“If it’s not impossible, there must be a way to do it.” Sir Nicholas Winton
On Wednesday 27th January, Robert Halfon, MP for Harlow and Chair of the Education Select Committee, outlined his vision for the future of education and assessment at an event organised by the Edge Foundation, alongside leaders from the Rethinking Assessment movement that Edge helped found.
His vision is built on three principles:
- A skills and knowledge based system
- That is aspirational for all young people
- And relevant to the world we live in
Halfon quoted information from Edge’s recent report on the impact of Covid-19 on education to show the impact of lockdown on young people’s access to education and mental health – for instance, evidence from the Sutton Trust which shows the attainment gap between disadvantaged pupils and their better off peers has widened with 55% of teachers at the least affluent state schools reporting a lower than normal standard of work returned by pupils compared to 41% at state and private schools.
He went on to highlight the challenges facing the economy and young people seeking to move into the labour market, from Edge’s skills shortages bulletin published last week. For instance, findings from the Department for Education’s own Employer Skills Survey showed that in 2019, nearly a quarter of vacancies- 214,000 roles- were skills shortage vacancies. The latest figures from the Office of National Statistics estimate that 757,000 young people (aged 16-23 years) were NEET (not in education, employment or training) in July to September 2020.
Halfon highlighted that, with an education system built on foundations as far back as 1911, it’s no wonder that it is failing to meet the needs of employers more than a hundred years later. GCSEs were introduced in the 1980s to assess young people at the end of their formal education. Since 2015, all students have to stay in education up to the age of 18, so it’s time for the education and assessment systems to catch up.
“For too long, this argument has been characterised as one of polar opposites. Between traditionalists and progressives. Between knowledge and skills. Between vocational and academic. I am in support of a “What works” approach, not a one size fits all system.”
Robert is backing an end to written exams as the only form of assessment – instead, he wants to blend together knowledge, skills and attitudes in our assessment system and in the teaching that underpins it. That is what employers want and international experts like OECD recommend. He praised the International Baccalaureate and institutions like the Edge Hotel School in Essex and XP School in Doncaster which blend knowledge and practical experience.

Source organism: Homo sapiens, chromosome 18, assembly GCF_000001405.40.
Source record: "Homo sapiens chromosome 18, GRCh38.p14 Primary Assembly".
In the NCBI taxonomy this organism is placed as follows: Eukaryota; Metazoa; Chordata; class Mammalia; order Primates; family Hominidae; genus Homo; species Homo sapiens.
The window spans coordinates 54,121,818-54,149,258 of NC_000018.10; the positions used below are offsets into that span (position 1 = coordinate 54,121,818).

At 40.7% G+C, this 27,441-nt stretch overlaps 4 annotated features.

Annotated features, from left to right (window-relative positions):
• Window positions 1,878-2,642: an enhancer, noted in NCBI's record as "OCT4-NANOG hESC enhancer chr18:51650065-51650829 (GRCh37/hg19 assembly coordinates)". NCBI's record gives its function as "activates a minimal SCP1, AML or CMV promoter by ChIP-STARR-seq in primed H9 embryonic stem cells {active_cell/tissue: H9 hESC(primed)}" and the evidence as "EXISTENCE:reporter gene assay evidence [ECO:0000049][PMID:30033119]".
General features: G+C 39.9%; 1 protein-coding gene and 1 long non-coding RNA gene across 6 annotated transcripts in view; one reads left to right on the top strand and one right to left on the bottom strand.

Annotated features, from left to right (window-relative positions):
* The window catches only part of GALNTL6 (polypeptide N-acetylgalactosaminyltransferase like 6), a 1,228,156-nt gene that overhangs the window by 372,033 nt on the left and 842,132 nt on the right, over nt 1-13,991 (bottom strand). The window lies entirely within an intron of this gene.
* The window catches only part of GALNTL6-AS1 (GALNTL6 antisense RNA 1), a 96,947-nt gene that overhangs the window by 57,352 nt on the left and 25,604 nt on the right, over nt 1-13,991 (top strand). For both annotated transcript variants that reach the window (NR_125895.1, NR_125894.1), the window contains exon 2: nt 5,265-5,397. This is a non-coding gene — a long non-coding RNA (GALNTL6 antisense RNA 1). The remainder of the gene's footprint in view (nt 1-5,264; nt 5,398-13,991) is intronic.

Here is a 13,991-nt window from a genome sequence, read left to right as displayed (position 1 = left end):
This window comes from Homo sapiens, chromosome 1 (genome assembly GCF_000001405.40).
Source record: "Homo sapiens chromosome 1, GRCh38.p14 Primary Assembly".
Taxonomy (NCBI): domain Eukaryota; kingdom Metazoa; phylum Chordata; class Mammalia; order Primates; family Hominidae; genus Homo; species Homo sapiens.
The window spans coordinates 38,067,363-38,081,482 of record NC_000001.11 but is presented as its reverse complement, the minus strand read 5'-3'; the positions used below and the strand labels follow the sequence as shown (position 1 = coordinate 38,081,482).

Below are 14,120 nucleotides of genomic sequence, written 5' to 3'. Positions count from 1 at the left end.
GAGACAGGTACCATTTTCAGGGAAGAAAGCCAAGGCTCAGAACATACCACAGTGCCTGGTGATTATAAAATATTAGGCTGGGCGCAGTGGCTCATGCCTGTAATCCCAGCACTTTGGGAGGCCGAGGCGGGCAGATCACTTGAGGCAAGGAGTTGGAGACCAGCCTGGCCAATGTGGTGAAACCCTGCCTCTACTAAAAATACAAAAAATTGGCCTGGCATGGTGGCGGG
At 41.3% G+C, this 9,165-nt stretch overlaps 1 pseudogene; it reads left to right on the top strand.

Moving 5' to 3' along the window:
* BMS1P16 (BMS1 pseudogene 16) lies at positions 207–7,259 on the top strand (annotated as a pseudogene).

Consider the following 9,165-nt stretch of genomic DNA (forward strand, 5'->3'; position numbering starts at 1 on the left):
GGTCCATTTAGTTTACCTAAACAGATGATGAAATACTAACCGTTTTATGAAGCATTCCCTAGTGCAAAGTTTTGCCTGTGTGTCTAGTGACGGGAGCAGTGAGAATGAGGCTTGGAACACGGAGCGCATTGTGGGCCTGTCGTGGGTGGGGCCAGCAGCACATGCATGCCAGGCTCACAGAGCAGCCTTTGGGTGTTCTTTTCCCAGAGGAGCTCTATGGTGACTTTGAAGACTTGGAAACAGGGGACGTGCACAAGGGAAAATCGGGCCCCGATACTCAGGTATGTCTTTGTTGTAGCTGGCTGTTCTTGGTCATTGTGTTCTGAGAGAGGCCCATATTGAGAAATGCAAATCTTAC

“Knowledge is only useful where individuals have the skills to interpret and communicate it, and skills are only useful where young people have a core knowledge to draw from. A surgeon cannot rely on their knowledge alone, they need skills like teamwork, good communication and the ability to sew to get the job done.”
The Edge Foundation is a founding member and supporter of the Rethinking Assessment movement, which aims to provide a strong evidence base for the changes that Halfon set out. Key members of the movement joined the panel discussion following his speech. Contributions and key points included:
Bill Lucas, Professor of Learning and Director of the Centre for Read- World Learning, University of Winchester
“We have become stuck in a semantic rut of attainment, test and qualification when the world of further and higher education, lifelong learning and employment requires a more thoughtful palette of nouns and verbs as we think about assessment.”
Christine Gilbert CBE, Former HMCI, Ofsted
“Life expectancy is extending, and our young people may live to be 100. How can we prepare them to thrive over a long life, be active citizens, confident learners and support them to flexibly learn throughout their lifetime?”
Peter Hyman- Co-Director Big Education
“We should look first at the curriculum and think about how we can encompass “head, heart and hand”. Government in England keeps reinforcing knowledge alone, but the OECD says we need broader knowledge, skills and attributes.”
Alice Barnard, CEO Edge Foundation
“If not now, when? Education has been put under the microscope and a movement is building that wants to see systemic change. Teachers, parents, young people and employers want to see reform in assessment, the only outlier to change at the moment is the government.”
Rachel Macfarlane, Director of Education Services, Herts for Learning
“Learners should be in the driving seat of their own journeys - bursting at the seams with evidence from their own learning journey, rounded and relevant to their own interests, passions and next steps in life.”
Through the Rethinking Assessment movement, we are building the chase for change, building a broad coalition, looking around the world at what works and might be useful to us, building a set of principals around what assessment needs to be.
We want to involve everyone with an interest in that process – including teachers and tutors, parents, employers and students themselves. This is a complex debate where we want as many voices as possible to take part.